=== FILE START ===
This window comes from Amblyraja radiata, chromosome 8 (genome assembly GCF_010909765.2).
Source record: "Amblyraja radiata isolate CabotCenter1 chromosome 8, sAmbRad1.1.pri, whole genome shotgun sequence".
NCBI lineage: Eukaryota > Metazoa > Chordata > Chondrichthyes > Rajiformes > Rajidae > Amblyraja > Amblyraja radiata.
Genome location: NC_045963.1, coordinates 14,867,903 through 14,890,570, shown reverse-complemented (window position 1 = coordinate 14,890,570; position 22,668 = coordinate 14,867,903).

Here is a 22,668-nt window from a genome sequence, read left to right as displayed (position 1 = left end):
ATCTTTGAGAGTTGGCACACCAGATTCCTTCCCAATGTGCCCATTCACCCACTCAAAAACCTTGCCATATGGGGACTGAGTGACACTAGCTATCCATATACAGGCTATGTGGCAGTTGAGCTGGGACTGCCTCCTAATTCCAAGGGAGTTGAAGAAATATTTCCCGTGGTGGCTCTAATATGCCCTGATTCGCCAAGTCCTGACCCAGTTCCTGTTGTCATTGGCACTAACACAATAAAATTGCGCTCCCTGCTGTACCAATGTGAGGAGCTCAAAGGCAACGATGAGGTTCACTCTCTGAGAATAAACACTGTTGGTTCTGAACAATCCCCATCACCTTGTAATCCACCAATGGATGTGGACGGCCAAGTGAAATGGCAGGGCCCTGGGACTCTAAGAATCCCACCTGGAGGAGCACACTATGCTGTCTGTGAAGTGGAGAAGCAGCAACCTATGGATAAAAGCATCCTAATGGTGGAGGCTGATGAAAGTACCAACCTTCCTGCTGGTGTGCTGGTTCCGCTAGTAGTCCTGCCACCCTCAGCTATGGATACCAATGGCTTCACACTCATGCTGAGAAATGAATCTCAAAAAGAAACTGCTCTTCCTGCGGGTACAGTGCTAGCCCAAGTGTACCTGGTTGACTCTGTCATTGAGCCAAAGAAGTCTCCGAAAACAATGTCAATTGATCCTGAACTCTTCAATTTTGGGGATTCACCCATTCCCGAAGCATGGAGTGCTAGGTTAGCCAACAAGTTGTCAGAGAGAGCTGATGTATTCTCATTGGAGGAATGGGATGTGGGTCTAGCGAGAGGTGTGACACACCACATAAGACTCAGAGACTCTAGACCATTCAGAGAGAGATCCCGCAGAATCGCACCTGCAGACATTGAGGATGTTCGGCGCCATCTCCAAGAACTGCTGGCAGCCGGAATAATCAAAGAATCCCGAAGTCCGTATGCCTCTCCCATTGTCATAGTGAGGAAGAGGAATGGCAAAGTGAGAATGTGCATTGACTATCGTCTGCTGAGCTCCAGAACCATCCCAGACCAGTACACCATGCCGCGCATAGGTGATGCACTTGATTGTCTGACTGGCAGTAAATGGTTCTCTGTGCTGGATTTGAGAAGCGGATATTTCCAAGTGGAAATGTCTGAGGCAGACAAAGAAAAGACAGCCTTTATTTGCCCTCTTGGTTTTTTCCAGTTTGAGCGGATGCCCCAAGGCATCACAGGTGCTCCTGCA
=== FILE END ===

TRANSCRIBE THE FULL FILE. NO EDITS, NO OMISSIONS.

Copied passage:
This window comes from Amblyraja radiata, chromosome 8 (genome assembly GCF_010909765.2).
Source record: "Amblyraja radiata isolate CabotCenter1 chromosome 8, sAmbRad1.1.pri, whole genome shotgun sequence".
NCBI lineage: Eukaryota > Metazoa > Chordata > Chondrichthyes > Rajiformes > Rajidae > Amblyraja > Amblyraja radiata.
Genome location: NC_045963.1, coordinates 14,867,903 through 14,890,570, shown reverse-complemented (window position 1 = coordinate 14,890,570; position 22,668 = coordinate 14,867,903).

Here is a 22,668-nt window from a genome sequence, read left to right as displayed (position 1 = left end):
ATCTTTGAGAGTTGGCACACCAGATTCCTTCCCAATGTGCCCATTCACCCACTCAAAAACCTTGCCATATGGGGACTGAGTGACACTAGCTATCCATATACAGGCTATGTGGCAGTTGAGCTGGGACTGCCTCCTAATTCCAAGGGAGTTGAAGAAATATTTCCCGTGGTGGCTCTAATATGCCCTGATTCGCCAAGTCCTGACCCAGTTCCTGTTGTCATTGGCACTAACACAATAAAATTGCGCTCCCTGCTGTACCAATGTGAGGAGCTCAAAGGCAACGATGAGGTTCACTCTCTGAGAATAAACACTGTTGGTTCTGAACAATCCCCATCACCTTGTAATCCACCAATGGATGTGGACGGCCAAGTGAAATGGCAGGGCCCTGGGACTCTAAGAATCCCACCTGGAGGAGCACACTATGCTGTCTGTGAAGTGGAGAAGCAGCAACCTATGGATAAAAGCATCCTAATGGTGGAGGCTGATGAAAGTACCAACCTTCCTGCTGGTGTGCTGGTTCCGCTAGTAGTCCTGCCACCCTCAGCTATGGATACCAATGGCTTCACACTCATGCTGAGAAATGAATCTCAAAAAGAAACTGCTCTTCCTGCGGGTACAGTGCTAGCCCAAGTGTACCTGGTTGACTCTGTCATTGAGCCAAAGAAGTCTCCGAAAACAATGTCAATTGATCCTGAACTCTTCAATTTTGGGGATTCACCCATTCCCGAAGCATGGAGTGCTAGGTTAGCCAACAAGTTGTCAGAGAGAGCTGATGTATTCTCATTGGAGGAATGGGATGTGGGTCTAGCGAGAGGTGTGACACACCACATAAGACTCAGAGACTCTAGACCATTCAGAGAGAGATCCCGCAGAATCGCACCTGCAGACATTGAGGATGTTCGGCGCCATCTCCAAGAACTGCTGGCAGCCGGAATAATCAAAGAATCCCGAAGTCCGTATGCCTCTCCCATTGTCATAGTGAGGAAGAGGAATGGCAAAGTGAGAATGTGCATTGACTATCGTCTGCTGAGCTCCAGAACCATCCCAGACCAGTACACCATGCCGCGCATAGGTGATGCACTTGATTGTCTGACTGGCAGTAAATGGTTCTCTGTGCTGGATTTGAGAAGCGGATATTTCCAAGTGGAAATGTCTGAGGCAGACAAAGAAAAGACAGCCTTTATTTGCCCTCTTGGTTTTTTCCAGTTTGAGCGGATGCCCCAAGGCATCACAGGTGCTCCTGCA